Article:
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Copy of Testicular Cancer UCF

A presentation designed for the Ulster Cancer Foundation to raise awareness of Testicular Cancer.
by

Sandra Gordon

on 3 July 2014

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Transcript of Copy of Testicular Cancer UCF

The loss of one testicle does not affect a man's ability to father children. However this depends on the type of Cancer and the treatment required. If you think that someday you may want children then 'Sperm Banking' may be an option.
Testicular Cancer
Who is affected?
Mortality Rate
What causes testicular cancer?
Symptoms
Self Examination
Treatment
Types of TC
What to do if you find a lump
Is it curable?
Famous Survivors
Facts & figures
Contact numbers
Fun Facts
Testicles: What do they do?
Don't keep to yourself
Cure Rate
Family History
Time to grab life by the balls
....and feel around a bit!
The Testicles are two small oval shaped organs (aka: balls or gonads) and are the male sex gland. Their main purpose is to produce sperm for reproduction.
They look like this -
We don't know what exactly causes testicular cancer. You may be at higher risk if you had an undescended or partially undescended testicle as a baby or have a family history of testicular cancer.
A family history of testicular cancer increases the risk. If a man has the disease there is a chance that his brothers or sons might get it.
Testicular
Testicular Cancer is the most common cancer in young men between the ages of
15 - 35.
Symptoms include:
Lump or Swelling in either testicle
Tenderness
Sensation of dragging / heaviness in the scrotum
Dull ache in the lower abdomen or groin
An unusual collection of fluid in the scrotum
It's best to do a TSE during or right after a hot shower or bath.
Support the scrotum in the palm of your hand and become familiar with the size and weight of each testicle.
Place your thumbs over the top of your testicle, with the index and middle fingers of each hand behind the testicle, and then roll it between your fingers.

When examining each testicle, feel for any lumps or bumps along the front or sides. Lumps may be as small as a piece of rice or a pea.
If you notice any swelling, lumps, or changes in the size or color of a testicle, or if you have any pain, contact your doctor .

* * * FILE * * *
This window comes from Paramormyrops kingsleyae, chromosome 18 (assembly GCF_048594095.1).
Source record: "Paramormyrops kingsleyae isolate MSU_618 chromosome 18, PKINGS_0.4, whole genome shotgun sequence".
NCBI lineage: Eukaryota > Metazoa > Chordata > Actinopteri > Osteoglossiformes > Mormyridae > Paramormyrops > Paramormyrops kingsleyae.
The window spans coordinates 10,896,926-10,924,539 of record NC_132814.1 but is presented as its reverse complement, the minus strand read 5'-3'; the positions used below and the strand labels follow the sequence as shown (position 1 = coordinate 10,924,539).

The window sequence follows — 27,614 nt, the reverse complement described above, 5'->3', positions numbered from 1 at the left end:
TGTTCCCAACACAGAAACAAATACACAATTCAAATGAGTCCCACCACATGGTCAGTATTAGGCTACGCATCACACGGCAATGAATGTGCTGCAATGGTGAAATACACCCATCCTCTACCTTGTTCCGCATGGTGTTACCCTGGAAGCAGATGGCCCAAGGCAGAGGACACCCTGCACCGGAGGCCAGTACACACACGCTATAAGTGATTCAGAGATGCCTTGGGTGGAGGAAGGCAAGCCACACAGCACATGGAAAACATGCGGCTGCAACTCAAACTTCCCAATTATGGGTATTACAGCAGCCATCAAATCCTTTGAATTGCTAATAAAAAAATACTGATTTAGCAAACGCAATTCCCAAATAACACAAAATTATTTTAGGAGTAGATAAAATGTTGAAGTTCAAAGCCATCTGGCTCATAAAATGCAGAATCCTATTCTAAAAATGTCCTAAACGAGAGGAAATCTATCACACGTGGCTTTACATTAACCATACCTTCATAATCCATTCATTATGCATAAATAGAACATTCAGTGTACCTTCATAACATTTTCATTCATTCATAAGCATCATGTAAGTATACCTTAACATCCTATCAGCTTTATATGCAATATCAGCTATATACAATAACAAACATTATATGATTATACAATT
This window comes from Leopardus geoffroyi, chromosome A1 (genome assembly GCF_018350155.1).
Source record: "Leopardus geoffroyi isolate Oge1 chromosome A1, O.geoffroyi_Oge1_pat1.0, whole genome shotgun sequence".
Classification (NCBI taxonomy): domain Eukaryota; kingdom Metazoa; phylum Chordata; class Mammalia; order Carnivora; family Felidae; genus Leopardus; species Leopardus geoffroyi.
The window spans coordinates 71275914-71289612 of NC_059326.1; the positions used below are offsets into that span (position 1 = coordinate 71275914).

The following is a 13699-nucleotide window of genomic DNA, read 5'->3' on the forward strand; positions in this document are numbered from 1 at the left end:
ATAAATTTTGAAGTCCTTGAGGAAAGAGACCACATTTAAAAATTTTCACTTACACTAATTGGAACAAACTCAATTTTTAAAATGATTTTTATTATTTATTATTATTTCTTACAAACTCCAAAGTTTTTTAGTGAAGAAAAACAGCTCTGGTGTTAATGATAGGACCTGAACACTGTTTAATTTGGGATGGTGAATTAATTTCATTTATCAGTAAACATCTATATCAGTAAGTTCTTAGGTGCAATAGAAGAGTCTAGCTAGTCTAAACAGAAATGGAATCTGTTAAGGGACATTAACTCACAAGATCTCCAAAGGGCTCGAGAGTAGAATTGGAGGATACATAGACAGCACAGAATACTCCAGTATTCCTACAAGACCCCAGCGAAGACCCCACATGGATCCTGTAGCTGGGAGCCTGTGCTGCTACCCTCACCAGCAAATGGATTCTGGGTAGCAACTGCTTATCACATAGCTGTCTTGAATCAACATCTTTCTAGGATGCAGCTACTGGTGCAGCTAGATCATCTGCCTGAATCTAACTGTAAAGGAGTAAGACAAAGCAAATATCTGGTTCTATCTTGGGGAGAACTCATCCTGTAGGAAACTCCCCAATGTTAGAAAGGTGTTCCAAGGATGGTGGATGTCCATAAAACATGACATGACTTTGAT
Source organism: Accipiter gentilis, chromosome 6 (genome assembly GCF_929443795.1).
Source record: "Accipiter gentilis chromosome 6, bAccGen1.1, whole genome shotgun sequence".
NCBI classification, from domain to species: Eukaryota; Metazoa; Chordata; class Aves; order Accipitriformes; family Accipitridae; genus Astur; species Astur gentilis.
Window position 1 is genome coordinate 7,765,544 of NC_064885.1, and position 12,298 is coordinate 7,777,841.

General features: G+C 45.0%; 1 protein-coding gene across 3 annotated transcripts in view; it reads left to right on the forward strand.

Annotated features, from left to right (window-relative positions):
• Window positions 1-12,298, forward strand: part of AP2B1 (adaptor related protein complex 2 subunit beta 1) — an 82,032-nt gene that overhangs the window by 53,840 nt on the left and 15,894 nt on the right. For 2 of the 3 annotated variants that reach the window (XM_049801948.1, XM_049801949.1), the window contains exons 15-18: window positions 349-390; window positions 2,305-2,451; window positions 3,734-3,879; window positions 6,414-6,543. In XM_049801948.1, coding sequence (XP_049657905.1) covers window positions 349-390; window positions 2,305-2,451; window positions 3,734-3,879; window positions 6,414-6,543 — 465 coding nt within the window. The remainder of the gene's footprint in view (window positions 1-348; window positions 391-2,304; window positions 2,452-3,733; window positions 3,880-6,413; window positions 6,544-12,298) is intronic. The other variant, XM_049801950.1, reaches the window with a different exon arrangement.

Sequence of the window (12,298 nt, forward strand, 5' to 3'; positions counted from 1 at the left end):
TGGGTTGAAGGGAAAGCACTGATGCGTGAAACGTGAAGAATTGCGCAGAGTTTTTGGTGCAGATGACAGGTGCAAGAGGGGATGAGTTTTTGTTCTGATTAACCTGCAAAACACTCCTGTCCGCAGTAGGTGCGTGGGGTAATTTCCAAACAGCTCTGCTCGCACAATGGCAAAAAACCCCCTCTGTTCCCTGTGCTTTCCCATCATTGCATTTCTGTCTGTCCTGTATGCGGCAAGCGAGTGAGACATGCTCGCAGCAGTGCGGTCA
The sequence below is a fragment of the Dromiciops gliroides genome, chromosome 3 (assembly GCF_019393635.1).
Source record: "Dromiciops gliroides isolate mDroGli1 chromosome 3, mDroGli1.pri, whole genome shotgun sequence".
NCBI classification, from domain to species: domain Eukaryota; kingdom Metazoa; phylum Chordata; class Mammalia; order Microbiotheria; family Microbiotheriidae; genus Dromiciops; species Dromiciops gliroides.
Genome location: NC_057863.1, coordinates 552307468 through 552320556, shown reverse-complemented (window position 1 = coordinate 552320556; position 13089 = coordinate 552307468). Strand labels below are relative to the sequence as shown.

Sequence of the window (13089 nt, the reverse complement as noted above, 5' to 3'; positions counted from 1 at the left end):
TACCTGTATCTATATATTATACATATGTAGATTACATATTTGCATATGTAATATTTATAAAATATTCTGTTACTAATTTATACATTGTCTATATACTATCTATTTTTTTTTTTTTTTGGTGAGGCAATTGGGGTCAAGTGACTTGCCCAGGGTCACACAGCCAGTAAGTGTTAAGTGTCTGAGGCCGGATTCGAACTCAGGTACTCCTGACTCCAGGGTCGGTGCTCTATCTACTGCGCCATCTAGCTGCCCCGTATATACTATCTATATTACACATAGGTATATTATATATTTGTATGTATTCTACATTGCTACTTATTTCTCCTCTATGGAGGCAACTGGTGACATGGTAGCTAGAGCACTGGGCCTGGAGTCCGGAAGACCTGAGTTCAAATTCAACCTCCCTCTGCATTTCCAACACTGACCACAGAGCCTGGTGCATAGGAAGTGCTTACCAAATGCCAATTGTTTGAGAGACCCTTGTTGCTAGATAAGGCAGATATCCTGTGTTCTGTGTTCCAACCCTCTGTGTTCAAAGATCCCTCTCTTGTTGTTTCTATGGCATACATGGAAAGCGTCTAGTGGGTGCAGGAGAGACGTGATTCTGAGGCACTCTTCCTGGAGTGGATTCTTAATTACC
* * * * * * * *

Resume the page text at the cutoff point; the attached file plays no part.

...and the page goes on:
Not all lumps or swelling are cancer, however if you do notice any changes (particularly hardening or heaviness) then you should see your GP immediatley.
Stage 1 tumours -
these are completely contained in the testicle.
Stage 2 tumours -
cancer cells have spread to lymph nodes in pelvis or lower back.
Stage 3 tumours -
cancer cells are now present in lymph nodes in chest.
Stage 4 tumours -
these have spread into other organs, most commonly the lung.
YES! YES! YES
Testicular Cancer, when caught early is almost always curable.
That is why self examination is so important!!!
Seminomas
- these are slow growing and usually stay within the testicle. They are most common in men between 25 -55 years old.

Teratomas
- usually affect younger men between 15 - 35 years old, however they tend to be more agressive than seminomas.

Left untreated, both are deadly!
The treatment will depend on the exact type of testicular cancer and how advanced it is.
It is really succesfully curable!
It has the same ratio of
Testicular Cancer is one of the most treatable forms of Cancer - early diagnosis can mean a cure rate of 98%!!
The Death Rate for TC in Northern Ireland averages at 2 Men per year - however with early diagnosis this could be 0!
No. of Cases in N. Ireland 2005 - 2009
291
No. of Deaths in 2010
3
Lance Armstrong:
7 times Tour de France winner - even after losing a testicle to Cancer (only his saddle knows which one!!)
Pete Postlethwaite - Actor: Diagnosed with TC in 1990 and had testicle removed.
Jimmy White: 6 times world snooker finalist, he did win his toughest battle with TC.
Cancer Focus Northern Ireland: 028 9066 3281

Confidential Cancer Helpline:
0800 783 3339
Go to the doctor!
Embarrassed?
Remember that your testicles are not the first ones they've seen! Maybe not even the first that day!
Full transcript